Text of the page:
THE DOWNLOAD

Twitter’s deal with news titan Bloomberg won’t just be another push to put cable television channels online, Fortune senior writer Mathew Ingram notes in an analysis.

Instead, the stream will mix original Bloomberg videos made just for Twitter with videos posted by Twitter’s own huge base of users. That means the deal should aid Twitter’s effort to highlight some of the most interesting content scattered across the service for users who might be pressed for time or only visit Twitter occasionally, as it did with its Moments feature and the expanded “Discover” tab.

The deal is also heating up speculation that Bloomberg might eventually acquire Twitter. “There are some obvious benefits that might be achieved by such a combination, including the addition of social features for Bloomberg, which has been behind the curve on such things for some time,” Ingram writes.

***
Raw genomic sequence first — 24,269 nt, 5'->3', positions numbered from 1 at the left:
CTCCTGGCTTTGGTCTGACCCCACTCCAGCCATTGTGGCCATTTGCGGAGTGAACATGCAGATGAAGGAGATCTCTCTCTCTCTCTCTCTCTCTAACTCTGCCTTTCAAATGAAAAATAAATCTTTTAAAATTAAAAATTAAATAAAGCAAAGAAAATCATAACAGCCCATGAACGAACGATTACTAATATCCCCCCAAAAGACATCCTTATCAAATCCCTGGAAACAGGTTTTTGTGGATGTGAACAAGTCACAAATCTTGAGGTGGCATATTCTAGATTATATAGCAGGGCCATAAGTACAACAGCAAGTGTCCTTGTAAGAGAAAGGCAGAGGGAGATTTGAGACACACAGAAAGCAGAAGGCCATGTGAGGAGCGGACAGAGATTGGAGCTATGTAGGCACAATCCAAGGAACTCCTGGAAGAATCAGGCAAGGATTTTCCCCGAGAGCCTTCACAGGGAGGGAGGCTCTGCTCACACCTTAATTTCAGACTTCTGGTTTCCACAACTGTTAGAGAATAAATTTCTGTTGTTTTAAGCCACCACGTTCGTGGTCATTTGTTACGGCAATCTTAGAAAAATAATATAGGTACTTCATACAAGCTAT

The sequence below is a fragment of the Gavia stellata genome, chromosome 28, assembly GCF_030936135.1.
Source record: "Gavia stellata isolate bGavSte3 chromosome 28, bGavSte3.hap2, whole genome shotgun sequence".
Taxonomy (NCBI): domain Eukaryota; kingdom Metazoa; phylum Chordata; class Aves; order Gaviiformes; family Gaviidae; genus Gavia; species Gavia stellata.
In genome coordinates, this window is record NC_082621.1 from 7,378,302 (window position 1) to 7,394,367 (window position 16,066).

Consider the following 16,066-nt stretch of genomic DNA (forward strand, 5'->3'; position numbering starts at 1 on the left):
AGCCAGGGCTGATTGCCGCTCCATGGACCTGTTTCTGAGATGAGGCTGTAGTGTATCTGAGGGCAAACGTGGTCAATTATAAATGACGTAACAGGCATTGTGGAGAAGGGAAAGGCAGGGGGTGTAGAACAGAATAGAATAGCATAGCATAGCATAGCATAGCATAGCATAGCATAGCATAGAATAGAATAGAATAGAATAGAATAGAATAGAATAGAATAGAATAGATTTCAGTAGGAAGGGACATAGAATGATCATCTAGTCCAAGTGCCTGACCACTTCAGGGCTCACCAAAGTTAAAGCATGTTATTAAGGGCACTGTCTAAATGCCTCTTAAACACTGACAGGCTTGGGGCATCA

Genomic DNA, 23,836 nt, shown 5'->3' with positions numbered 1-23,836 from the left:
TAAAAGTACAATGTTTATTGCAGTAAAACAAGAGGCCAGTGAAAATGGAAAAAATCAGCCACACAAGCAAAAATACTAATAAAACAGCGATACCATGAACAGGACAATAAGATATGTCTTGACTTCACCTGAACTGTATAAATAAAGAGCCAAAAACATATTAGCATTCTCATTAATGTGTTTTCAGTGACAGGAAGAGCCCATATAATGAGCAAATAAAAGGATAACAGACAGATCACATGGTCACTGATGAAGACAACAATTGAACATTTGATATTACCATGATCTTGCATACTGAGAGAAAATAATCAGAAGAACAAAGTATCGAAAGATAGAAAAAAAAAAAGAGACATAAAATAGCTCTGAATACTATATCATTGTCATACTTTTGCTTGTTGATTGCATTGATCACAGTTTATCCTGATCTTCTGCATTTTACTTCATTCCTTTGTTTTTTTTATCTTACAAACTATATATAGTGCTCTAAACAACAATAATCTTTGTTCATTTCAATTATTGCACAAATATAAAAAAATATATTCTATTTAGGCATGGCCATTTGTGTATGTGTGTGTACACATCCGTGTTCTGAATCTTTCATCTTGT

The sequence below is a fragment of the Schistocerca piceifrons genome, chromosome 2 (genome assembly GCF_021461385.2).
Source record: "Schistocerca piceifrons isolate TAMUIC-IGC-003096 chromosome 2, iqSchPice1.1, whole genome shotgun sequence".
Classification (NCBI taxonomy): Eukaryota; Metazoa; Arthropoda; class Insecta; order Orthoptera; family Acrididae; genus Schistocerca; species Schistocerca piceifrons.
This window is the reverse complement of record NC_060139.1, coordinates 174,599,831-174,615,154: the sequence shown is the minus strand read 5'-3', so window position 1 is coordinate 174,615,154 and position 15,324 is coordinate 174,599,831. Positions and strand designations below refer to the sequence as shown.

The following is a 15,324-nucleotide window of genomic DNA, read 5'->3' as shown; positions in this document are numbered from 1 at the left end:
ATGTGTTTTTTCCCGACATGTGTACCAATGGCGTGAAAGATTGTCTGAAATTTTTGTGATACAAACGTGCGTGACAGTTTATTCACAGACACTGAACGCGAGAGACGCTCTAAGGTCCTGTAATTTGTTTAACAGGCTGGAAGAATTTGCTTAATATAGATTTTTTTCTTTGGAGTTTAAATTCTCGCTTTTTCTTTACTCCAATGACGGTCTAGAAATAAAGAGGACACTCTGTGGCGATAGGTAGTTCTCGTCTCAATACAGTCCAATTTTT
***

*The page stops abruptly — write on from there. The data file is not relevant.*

ONE MORE THING

What’s the most loved Apple device? Think it has to be the iPhone, which sells the most? Maybe the iPad, which offers a big screen on the go? Or is it diehard Mac lovers loving their laptops? Nope. In a new survey done by Creative Strategies and Experian, it was Apple’s new AirPods that received a record high satisfaction rating of 98%. (Techpinions)

This edition of Data Sheet was curated by Aaron Pressman. Find past issues, and sign up for other Fortune newsletters.